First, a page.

How to Become a Pilates Instructor
One of the questions that I am asked the most is; “how do I become a Pilates instructor?”. It may sound like there’s an obvious answer, along the lines of:
- Sign up to an instructor training course.
- Attend the course.
- Pass the exams.
Those three steps are more or less how you get there. However, as you start researching which route to take you will discover some important variables which may influence your decision. Through this blog I hope to offer some advice to anyone considering a move into this up-and-coming industry using my personal experience as a Pilates teacher and teacher trainer.
STEP 1: Start doing lots of Pilates!
Before embarking on your teacher training course it is essential that you have regular Pilates practice. Whether you sign up for an online subscription, do YouTube videos, take private sessions or head to a fitness studio for a group class, just expose yourself to as much Pilates as you can.
Not only will this prepare your body for when you start your course, but it will also give you an idea of the kind of job you may have in the future and it will help you choose which Pilates training school you might like to sign up to. Which leads me into…
STEP 2: Find teachers who inspire you
As you start practicing Pilates more regularly, you will start to find teachers who really inspire you (and if you haven’t yet, keep searching!). There are so many incredible teachers out there in ‘real life’ and online, and I really believe there is an instructor out there for everyone. You will find someone who you just ‘click’ with!
A lot of this will be down to the instructor’s personality, but there are important practical factors that may influence the reason you might prefer one teacher’s style more than another. The list below may help clarify the style of your teacher, so that you can enrol on a similar, or the same, course that helped them become the teacher that inspired you the most.
STEP 3: Choose your Pilates style
The Pilates industry has many different approaches, and it is important to know the difference in order to choose the school which aligns best with your motivation for becoming a Pilates teacher.
This approach stays true to the original method. The repertoire is exactly how Joseph and Clara Pilates, and/or the Pilates elders taught and practiced the method.
This approach is heavily influenced by the Classical style, however these schools have adapted and added exercises due to the developments in scientific research surrounding human movement which weren’t available during the Pilates’ time.
Pilates is now a mainstream exercise system which is widely available in gyms and health clubs across the UK. In order to cater for this clientele some personal training and group fitness educators offer short courses in Mat based Pilates. Although a dedicated Pilates studio would be unlikely to employ someone with this level of qualification it may be appropriate for those already qualified in other fitness modalities who are looking for a basic knowledge of the method to offer their clients.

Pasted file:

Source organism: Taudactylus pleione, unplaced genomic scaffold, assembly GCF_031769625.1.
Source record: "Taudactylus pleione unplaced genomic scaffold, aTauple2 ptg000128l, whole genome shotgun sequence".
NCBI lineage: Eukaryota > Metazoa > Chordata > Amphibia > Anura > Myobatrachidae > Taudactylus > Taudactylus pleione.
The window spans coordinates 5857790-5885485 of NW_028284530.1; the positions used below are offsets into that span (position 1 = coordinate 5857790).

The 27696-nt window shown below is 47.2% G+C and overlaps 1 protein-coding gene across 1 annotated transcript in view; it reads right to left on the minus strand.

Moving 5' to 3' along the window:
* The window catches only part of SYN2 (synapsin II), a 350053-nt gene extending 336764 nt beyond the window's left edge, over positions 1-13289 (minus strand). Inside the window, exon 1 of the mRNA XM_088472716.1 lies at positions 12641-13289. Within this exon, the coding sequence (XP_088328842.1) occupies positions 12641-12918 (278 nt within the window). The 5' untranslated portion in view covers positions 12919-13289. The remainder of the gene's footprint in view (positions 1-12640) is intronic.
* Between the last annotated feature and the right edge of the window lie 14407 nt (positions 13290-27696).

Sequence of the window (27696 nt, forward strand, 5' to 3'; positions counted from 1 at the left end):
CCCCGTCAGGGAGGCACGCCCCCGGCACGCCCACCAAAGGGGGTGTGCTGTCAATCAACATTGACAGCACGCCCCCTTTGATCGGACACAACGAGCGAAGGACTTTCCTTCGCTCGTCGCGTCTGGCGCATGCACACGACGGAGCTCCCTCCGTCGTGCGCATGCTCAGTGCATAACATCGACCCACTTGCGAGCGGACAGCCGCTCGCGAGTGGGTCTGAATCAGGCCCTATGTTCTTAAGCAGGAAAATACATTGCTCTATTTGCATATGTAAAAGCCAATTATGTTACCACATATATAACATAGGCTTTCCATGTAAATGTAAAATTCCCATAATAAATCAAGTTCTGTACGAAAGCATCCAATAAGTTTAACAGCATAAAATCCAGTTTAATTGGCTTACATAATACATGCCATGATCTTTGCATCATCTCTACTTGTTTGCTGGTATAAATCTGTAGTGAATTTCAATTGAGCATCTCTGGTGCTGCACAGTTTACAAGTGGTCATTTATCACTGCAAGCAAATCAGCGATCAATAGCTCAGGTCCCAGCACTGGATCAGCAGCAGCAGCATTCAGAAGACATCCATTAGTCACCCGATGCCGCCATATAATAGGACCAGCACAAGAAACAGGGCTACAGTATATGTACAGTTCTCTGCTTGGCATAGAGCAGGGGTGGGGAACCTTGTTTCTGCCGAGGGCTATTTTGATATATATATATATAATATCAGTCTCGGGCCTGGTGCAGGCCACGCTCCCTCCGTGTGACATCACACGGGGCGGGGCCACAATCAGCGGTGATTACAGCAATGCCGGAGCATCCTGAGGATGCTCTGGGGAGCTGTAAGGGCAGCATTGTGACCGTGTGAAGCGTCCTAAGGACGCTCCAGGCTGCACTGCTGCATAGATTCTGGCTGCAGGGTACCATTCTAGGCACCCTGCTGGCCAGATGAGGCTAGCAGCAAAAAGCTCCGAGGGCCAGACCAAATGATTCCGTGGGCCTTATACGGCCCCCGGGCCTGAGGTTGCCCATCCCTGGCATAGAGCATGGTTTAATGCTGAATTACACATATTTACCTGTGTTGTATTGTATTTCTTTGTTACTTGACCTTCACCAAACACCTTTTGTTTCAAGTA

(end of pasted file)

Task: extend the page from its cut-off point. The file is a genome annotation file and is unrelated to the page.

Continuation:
Many people discover Pilates due to suffering an injury and use it for rehabilitation. This doesn’t mean that only physiotherapists and other medical practitioners can train in this approach. There are schools who offer this style to anyone who is interested in focusing on the rehabilitation side of Pilates.
Pilates really can help EVERYONE: athletes, the elderly, dancers, gymnasts, pregnant women, people with osteoporosis, neuro conditions, the list goes on. From my experience if you are looking to specialise with a certain population you must complete a general qualification first and enrol in further training courses, or apprenticeships, which will help you specialise in the area which interests you the most.
STEP 4: Start teaching as soon as possible
Once you have selected which course to sign up to, the fun really starts! Each Pilates school will have unique guidelines, but my advice is to start to teach as soon as you have completed your first course dates (and have secured insurance!).
Whilst the information and exercises are fresh, grab a family member or friend and teach two, then three, then four exercises etc. as many times a week as possible. It may feel tricky at first, but there really is no substitute for practice teaching in order to find your voice and approach as a teacher.
STEP 5: Keep Going!
You may feel pretty overwhelmed with information as you start your course, but I promise things become clearer and easier if you stick to the guidelines your school has set out. My top three tips to keep momentum going once you’ve started your course are to:
- Keep up your own regular Pilates practice
- Continue to observe a variety of other teachers in real life and online
- Start a Whatsapp/Facebook group with your fellow students
I am sure everyone feels overwhelmed at the start (I know I did!), and this kind of support network is great for reassurance, motivation, and arranging practice time together.
Congratulations – you have the best job in the world!
Being a Pilates instructor is an extremely rewarding vocation. It is a job that requires you to continue learning about yourself, your clients, and the method every day.
All the teachers I look up to have a genuine passion for how this method can change and improve lives, and that is the best motivation I can think of. Enjoy!
Grace Hurry is certified by Body Arts and Science International (BASI) Pilates and the Pilates Method Alliance. She is also a teacher trainer for BASI Pilates.